Bibliography, Research Methods, and Writing Skills

Module code: EN7001

Module co-ordinator: Dr Julian North

This module is compulsory for all new MA students in the School of English. It is designed to provide both knowledge and practical experience of the research methods critical to successful academic writing at the postgraduate level. Its primary aim is to ensure that all students are familiar with the conventions governing the presentation of a bibliography and are able to write an effective critical review. Both are essential skills, especially in preparing for the dissertation. The module introduces students to a wide range of print and digital information sources, including catalogues, special collections, periodicals, databases, and web resources. It also provides instruction and advice on academic writing, presentation skills, and the preparation of the dissertation.


The module's weekly two-hour sessions are taught in a variety of formats to suit the different topics covered. In addition to lectures, there are hands-on seminars and workshops in which students gain practical experience of the research skills they are learning. 

By the end of the module, students will be able to...

  • Pursue appropriate research strategies in support of their written work
  • Locate relevant research materials via printed catalogues, reference works, electronic databases, and the internet
  • Critically assess those research materials
  • Construct an effective argument in clear English at an appropriate level
  • Present written work in accordance with the conventions of academic writing (for example, MHRA, MLA, Harvard style guides)
  • Deliver a clear, well-timed oral presentation appropriate to the topic and the audience, using appropriate supporting materials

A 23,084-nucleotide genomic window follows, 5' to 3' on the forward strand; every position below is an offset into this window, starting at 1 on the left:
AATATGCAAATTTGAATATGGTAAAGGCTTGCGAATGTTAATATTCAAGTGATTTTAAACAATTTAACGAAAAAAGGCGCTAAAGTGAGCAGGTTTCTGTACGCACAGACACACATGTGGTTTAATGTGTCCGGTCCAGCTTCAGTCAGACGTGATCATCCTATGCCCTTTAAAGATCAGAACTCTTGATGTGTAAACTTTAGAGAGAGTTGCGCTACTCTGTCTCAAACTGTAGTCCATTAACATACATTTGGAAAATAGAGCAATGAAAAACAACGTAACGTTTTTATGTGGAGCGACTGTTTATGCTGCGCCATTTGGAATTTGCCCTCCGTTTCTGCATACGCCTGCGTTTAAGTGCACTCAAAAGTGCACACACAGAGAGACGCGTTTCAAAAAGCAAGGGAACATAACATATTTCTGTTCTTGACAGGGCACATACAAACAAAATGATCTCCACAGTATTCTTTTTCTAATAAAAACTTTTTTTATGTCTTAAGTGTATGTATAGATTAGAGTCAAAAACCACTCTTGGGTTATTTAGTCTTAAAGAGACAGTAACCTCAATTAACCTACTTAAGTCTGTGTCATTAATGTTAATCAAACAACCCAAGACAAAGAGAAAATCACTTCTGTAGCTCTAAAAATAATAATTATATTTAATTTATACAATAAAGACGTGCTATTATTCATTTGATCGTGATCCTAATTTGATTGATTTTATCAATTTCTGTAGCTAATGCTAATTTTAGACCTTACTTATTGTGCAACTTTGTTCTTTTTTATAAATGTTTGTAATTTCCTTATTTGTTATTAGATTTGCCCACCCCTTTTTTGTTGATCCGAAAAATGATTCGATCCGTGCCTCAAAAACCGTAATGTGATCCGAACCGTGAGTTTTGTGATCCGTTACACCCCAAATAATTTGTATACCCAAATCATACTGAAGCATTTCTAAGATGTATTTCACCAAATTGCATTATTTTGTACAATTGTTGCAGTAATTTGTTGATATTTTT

MA students taking this module will be required to compile a brief bibliography and deliver a five-minute presentation (30% of mark) and write a 2,000-word critical review of three or four different sources to be submitted in January (70% of mark).

Bibliography and presentation 

Students will compile a bibliography of between 20 and 25 primary and secondary works related to a single topic in English Studies, Modern Literature, or Victorian Studies. Students may choose their own topic with the exception of those for which an extensive bibliography is already provided in the course handbook. It is not necessary to consult the works listed in the bibliography for this task; what is being tested is the ability to use research tools effectively and identify appropriate sources for a research project. Students will give an oral presentation of no more than five minutes, explaining how and why they constructed the bibliography as they did, attending to the process of discovering as well as selecting relevant material. Which sources were used and why? What makes some sources better than others? How do you establish the relevance and significance of the items selected in relation to the proposed project? Students may use PowerPoint when delivering the presentation if they wish but this is not a requirement. Students must supply a copy of their bibliography to each member of the seminar. Students will receive informal feedback on their presentations during the presentation session and will receive a marked-up copy of the bibliography within seven working days. Credit will be given for the use of appropriate conventions in terms of the presentation of the bibliography, the range and relevance of items in the bibliography, and the clarity and insight of the commentary on the bibliography offered in the oral presentation.

Critical review

The critical review is an assessment of three or four texts (these might include a monograph, a biography, a scholarly edition, a chapter from an essay collection, a journal article, or an electronic resource). The texts may or may not be texts included in the bibliography exercise. The review should take the form of a critical evaluation (that is, an account of their strengths and weaknesses and not a mere summary of contents).